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Marquette University Fast Facts
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Dec. 20, 2021
MILWAUKEE — Marquette University has received a two-year, $3.8 million grant from the U.S. Department of Defense for an interdisciplinary program, “Novel Technologies to Mitigate Water Contamination for Resilient Infrastructure,” to develop novel, sustainable technologies to protect the environment and to provide clean drinking water.
The project, which the researchers refer to as “In Defense of Water,” expands the water technology development researchers at Marquette have been doing for decades to help provide clean drinking water and protect the environment. It pairs the U.S. Army Engineer Research and Development Center (ERDC) with faculty from the Opus College of Engineering, Klingler College of Arts and Sciences and Marquette Law School.
“This award demonstrates the breadth and depth of water group expertise at Marquette,” said Dr. Jeanne Hossenlopp, vice president for research and innovation. “It serves as a reminder that our faculty does significant environmental-related research on a major scale. I hope and expect it will grow into a prosperous long-term partnership between Marquette and ERDC that will have great benefits in defending the water resources we all share.”
These projects aim to improve water security and efficiency at military and civilian installations to improve readiness and reduce operational impacts due to water shortages and employ innovative water management technologies. Furthermore, the work addresses clean-up related to PFAS — “forever chemicals” — at current and former military installations, including many in Wisconsin.
“Wisconsin has a deep commitment to protecting the environment and providing clean drinking water so I’m extremely proud to support this collaboration between Marquette and Army Corps’ Engineer Research and Development Center,” said Sen. Tammy Baldwin who, alongside Rep. Gwen Moore, supported Marquette’s grant proposal. “This federal funding from the Biden Administration will advance made-in-Wisconsin research and produce results as we work together to take on dangerous PFAS contaminants and provide safe and clean drinking water to people across our state.”
“Access to clean drinking water is not only important to our military, it’s also essential to keeping our Milwaukee communities—especially our children—healthy and safe,” said Rep. Moore. “That’s why I’ll keep fighting to bring back funding to help keep Milwaukee universities like Marquette at the forefront of efforts to find innovative solutions to our world’s most pressing challenges in the 21st century.”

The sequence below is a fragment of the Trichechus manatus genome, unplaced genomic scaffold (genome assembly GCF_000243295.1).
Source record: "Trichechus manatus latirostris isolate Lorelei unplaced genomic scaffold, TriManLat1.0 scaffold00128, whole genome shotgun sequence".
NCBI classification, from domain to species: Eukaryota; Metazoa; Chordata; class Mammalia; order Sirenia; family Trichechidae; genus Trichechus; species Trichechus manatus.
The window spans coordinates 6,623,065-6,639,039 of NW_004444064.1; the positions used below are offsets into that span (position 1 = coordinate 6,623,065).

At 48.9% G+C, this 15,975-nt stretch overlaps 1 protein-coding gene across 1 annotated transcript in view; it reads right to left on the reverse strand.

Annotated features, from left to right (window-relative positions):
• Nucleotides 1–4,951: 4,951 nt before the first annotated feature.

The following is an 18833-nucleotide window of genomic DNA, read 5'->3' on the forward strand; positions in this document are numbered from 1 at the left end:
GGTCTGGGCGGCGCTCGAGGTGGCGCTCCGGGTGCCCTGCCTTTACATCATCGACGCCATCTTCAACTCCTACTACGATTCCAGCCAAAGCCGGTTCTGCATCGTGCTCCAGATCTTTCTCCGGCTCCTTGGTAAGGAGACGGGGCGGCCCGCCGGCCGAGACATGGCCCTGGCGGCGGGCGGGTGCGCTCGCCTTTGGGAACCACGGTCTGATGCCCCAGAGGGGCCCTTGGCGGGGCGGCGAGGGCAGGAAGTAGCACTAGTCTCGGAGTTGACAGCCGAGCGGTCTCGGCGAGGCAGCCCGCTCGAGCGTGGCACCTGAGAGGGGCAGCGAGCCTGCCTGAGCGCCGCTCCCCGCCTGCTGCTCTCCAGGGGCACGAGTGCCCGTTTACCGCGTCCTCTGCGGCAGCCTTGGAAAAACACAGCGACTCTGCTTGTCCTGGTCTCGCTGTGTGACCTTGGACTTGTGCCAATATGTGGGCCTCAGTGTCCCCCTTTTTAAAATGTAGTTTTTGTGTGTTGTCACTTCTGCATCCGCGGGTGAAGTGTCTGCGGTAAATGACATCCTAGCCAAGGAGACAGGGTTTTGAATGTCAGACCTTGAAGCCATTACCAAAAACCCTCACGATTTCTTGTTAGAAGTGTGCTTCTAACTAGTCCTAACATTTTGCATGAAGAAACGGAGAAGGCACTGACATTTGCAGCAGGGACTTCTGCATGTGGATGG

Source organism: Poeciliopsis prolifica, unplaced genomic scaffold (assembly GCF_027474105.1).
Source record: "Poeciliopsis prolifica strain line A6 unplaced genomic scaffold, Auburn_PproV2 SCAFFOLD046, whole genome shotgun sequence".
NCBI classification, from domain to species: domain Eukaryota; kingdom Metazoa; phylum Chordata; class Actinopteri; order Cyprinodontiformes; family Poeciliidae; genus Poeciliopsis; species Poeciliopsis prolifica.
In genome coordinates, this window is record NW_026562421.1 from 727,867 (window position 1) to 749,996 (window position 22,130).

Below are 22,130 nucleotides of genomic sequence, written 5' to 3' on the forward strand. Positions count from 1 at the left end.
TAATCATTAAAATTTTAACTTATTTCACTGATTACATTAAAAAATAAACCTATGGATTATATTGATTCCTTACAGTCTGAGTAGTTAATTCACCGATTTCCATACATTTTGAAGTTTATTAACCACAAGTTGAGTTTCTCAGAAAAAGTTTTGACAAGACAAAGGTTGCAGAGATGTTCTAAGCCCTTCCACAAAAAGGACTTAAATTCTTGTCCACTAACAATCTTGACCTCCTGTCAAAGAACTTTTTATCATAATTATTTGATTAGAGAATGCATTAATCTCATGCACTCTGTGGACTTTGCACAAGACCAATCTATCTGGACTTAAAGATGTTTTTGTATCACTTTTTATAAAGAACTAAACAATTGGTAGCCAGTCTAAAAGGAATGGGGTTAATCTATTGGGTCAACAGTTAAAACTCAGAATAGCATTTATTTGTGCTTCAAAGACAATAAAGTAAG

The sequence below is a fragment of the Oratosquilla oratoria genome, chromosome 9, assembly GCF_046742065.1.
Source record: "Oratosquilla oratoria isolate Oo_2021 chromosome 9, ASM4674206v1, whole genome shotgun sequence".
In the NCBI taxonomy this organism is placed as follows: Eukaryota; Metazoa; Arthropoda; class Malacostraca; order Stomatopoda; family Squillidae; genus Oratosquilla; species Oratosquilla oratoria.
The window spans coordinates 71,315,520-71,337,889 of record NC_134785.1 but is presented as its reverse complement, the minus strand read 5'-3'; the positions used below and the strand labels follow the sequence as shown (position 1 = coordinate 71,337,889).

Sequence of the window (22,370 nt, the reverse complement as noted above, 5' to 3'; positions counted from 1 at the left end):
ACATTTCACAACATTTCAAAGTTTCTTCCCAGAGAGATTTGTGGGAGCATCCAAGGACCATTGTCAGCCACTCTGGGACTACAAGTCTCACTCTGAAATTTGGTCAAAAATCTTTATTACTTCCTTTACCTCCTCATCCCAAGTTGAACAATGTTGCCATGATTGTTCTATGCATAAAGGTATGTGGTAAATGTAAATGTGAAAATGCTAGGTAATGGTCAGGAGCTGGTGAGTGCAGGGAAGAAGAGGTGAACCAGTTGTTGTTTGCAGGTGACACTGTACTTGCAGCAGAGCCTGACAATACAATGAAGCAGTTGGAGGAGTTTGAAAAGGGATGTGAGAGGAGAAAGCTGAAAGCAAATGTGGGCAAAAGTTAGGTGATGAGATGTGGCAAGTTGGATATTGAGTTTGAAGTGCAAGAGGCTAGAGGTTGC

“In the Defense of Water” is composed of four areas that target water reuse; improved disinfection of persistent surface-associated pathogens; electrochemical removal of PFAS; and water data fusion and analytics to mitigate soil and water contamination:
Dr. Daniel Zitomer, chair and professor of civil, construction and environmental engineering, serves as the project’s principal investigator, while contributing to Area 1. Other faculty involved are Dr. Patrick McNamara, associate professor, and Dr. Walter McDonald, assistant professor, both of civil, construction and environmental engineering; and David Strifling, director of the Water Law Policy Initiative and adjunct professor of law.
The ERDC is an integral component of the Office of the Assistant Secretary of Defense for Research and Engineering and helps solve the nation’s most challenging problems in civil and military engineering, geospatial sciences, water resources, and environmental sciences for the Army, Department of Defense, civilian agencies, and the nation’s public good. The ERDC strives to be the world’s premier public engineering and environmental sciences research and development organization.
In Defense of Water leverages research expertise from the Army Corps’ Environmental Research and Development Center and from all corners of Marquette’s campus. Top row from left: Dr. Daniel Zitomer, Dr. Karissi Hristova, Dr. Chris Marshall and Dr. Brooke Mayer. Bottom row from left: Dr. Anthony Parolari, Dr. Walter McDonald, Dr. Patrick McNamara and David Strifling.
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